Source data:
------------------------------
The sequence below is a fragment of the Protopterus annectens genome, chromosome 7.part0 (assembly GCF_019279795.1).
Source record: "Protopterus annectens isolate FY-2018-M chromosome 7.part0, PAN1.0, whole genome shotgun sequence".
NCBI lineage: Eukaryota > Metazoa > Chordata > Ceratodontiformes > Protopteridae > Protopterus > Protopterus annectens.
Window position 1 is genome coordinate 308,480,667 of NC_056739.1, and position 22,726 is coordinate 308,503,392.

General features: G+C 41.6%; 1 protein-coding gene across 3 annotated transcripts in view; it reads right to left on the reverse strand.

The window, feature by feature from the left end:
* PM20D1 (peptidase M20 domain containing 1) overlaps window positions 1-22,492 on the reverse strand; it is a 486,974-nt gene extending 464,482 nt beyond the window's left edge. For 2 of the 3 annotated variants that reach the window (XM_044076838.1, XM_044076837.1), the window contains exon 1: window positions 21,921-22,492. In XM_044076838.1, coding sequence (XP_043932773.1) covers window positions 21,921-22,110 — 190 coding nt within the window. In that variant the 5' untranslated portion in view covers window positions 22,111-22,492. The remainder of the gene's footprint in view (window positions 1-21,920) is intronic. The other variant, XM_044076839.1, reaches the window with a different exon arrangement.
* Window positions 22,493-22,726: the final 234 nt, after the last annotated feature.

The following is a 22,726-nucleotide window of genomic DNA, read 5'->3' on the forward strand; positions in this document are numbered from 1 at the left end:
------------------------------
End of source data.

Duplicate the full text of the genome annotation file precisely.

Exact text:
The sequence below is a fragment of the Protopterus annectens genome, chromosome 7.part0 (assembly GCF_019279795.1).
Source record: "Protopterus annectens isolate FY-2018-M chromosome 7.part0, PAN1.0, whole genome shotgun sequence".
NCBI lineage: Eukaryota > Metazoa > Chordata > Ceratodontiformes > Protopteridae > Protopterus > Protopterus annectens.
Window position 1 is genome coordinate 308,480,667 of NC_056739.1, and position 22,726 is coordinate 308,503,392.

General features: G+C 41.6%; 1 protein-coding gene across 3 annotated transcripts in view; it reads right to left on the reverse strand.

The window, feature by feature from the left end:
* PM20D1 (peptidase M20 domain containing 1) overlaps window positions 1-22,492 on the reverse strand; it is a 486,974-nt gene extending 464,482 nt beyond the window's left edge. For 2 of the 3 annotated variants that reach the window (XM_044076838.1, XM_044076837.1), the window contains exon 1: window positions 21,921-22,492. In XM_044076838.1, coding sequence (XP_043932773.1) covers window positions 21,921-22,110 — 190 coding nt within the window. In that variant the 5' untranslated portion in view covers window positions 22,111-22,492. The remainder of the gene's footprint in view (window positions 1-21,920) is intronic. The other variant, XM_044076839.1, reaches the window with a different exon arrangement.
* Window positions 22,493-22,726: the final 234 nt, after the last annotated feature.

The following is a 22,726-nucleotide window of genomic DNA, read 5'->3' on the forward strand; positions in this document are numbered from 1 at the left end: